Trials and Triumphs of T1D and Sport

Sport with diabetes is all about trial and error. What worked for you last week may not work for you today, and what worked for you today may not work for you tomorrow. And you know what, as frustrating as it can be – believe me! – it’s okay. Because we will figure it out again – just as long as we keep trying.

Documenting strategies is so important, and yet, here I am a huge culprit for not taking my own advice. Some weeks I’m great at recording what I did, whereas other weeks no matter how much I nag myself to do it, I still completely neglect it.

I am human after all 😉

But I’m gonna work on it; want to work on it with me?

ptr
Documenting Archives by Katie Bartel

I was scheduled for a run 1.5 hours after breakfast the other day. This amount of time between eating and running requires me to dose up with insulin; if it had been a 30-minute gap, I could have gotten away with a slice of toast and Adam’s PB and gone without any insulin at all, but on this day that wasn’t possible. If it had been 2.5-3 hours ahead of time, I could have given a full bolus and then reduced my basal before heading out.

But again, this was not possible.

And so, I had to put my best guessing hat on as to how Dear Diabetes would react.

My blood glucose at breakfast was near perfect: 6.4 mmol/L, so that helped (I would have preferred 4.0-5.4 mmol; but splitting hairs here.) I had my usual oatmeal and fixings, reduced the bolus by 40% and crossed my fingers.

However, I’ve been challenged with mornings lately. My blood sugars surge up right after breakfast for about 2 hours and then plummet so freaking fast. I haven’t changed anything about my morning routine; it’s just Dear Diabetes giving me the middle finger.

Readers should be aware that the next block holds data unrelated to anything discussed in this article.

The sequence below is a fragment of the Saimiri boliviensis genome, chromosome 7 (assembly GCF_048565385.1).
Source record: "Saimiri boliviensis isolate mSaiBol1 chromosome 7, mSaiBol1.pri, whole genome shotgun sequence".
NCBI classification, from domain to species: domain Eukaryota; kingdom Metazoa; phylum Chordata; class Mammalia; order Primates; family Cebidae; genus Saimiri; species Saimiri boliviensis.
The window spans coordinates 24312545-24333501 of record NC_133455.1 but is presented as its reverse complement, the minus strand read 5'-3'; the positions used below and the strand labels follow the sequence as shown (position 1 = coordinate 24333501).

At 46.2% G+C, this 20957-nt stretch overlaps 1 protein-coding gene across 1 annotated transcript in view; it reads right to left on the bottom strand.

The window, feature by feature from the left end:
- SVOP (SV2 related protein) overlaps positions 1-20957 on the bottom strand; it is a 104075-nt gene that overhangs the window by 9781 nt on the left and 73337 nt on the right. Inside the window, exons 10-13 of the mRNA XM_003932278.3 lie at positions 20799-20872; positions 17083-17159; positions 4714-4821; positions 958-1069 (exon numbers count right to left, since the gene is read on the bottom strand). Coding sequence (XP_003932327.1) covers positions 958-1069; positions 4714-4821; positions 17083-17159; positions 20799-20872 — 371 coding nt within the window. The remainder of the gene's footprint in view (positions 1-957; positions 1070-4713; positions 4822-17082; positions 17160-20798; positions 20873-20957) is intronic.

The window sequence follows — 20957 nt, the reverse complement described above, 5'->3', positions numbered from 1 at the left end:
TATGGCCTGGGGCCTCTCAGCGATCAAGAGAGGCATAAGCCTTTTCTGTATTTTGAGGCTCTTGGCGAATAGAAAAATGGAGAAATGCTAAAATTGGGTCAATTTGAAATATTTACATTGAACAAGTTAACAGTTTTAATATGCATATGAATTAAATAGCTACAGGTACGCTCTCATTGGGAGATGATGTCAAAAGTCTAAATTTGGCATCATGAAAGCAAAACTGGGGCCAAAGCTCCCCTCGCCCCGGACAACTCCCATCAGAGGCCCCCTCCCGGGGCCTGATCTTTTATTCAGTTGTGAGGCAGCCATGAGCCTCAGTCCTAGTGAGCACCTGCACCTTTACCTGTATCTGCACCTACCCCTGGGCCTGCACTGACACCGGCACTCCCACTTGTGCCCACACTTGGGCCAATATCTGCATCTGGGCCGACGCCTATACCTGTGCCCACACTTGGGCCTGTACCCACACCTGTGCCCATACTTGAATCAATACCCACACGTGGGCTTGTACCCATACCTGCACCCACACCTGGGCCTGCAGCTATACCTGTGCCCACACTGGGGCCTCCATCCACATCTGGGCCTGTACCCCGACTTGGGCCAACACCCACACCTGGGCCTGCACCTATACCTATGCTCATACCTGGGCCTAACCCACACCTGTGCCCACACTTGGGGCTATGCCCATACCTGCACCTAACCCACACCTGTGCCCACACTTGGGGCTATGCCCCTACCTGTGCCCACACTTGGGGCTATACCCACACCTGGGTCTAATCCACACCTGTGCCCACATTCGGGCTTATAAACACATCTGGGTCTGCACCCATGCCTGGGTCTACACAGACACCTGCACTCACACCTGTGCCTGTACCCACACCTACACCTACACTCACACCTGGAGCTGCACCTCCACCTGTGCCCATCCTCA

Sure enough, 1 hour after bolusing the BG was at 11.9 with a straight up arrow; 1.5 hours after, it had levelled at 11.7, so I figured it was starting its downward spiral. I still had 0.84 units insulin on board, which made me a bit extra cautious. I reduced my basal by 50%.

Halfway through the 5 km run, I scanned the Libre. A glaring 12.7 mmol stared back at me.

Frick.

I totally miscalculated.

I quickly removed the temp. basal and kept going. By the time the run was done, my BG was at 9.9 mmol with a straight down arrow. I gave myself a bolus correction, but didn’t increase the basal as I it had only been reduced for a short while.

But again, I screwed that one up massively. One hour post run, my BG was at 12.7 shooting high with the arrows.

Bloody fricken frig.

Okay, so yeah, I totally miscalculated this run, but here’s the thing, I still had a FANTASTIC and SPEEDY run. I felt amazing. The air was crisp against my face; no part of my body felt heavy; I loved being out – blood sugars be damned.

This was a learning experience for me, just like every run before it and every run to come.

Diabetes is always about the learns. We’ve just got to keep doing it and finding those exercise endorphin positives!

fbt
Rocky Point: with scenery like this, how could I not find the positives?

How do you keep track of your exercising strategies with T1D?

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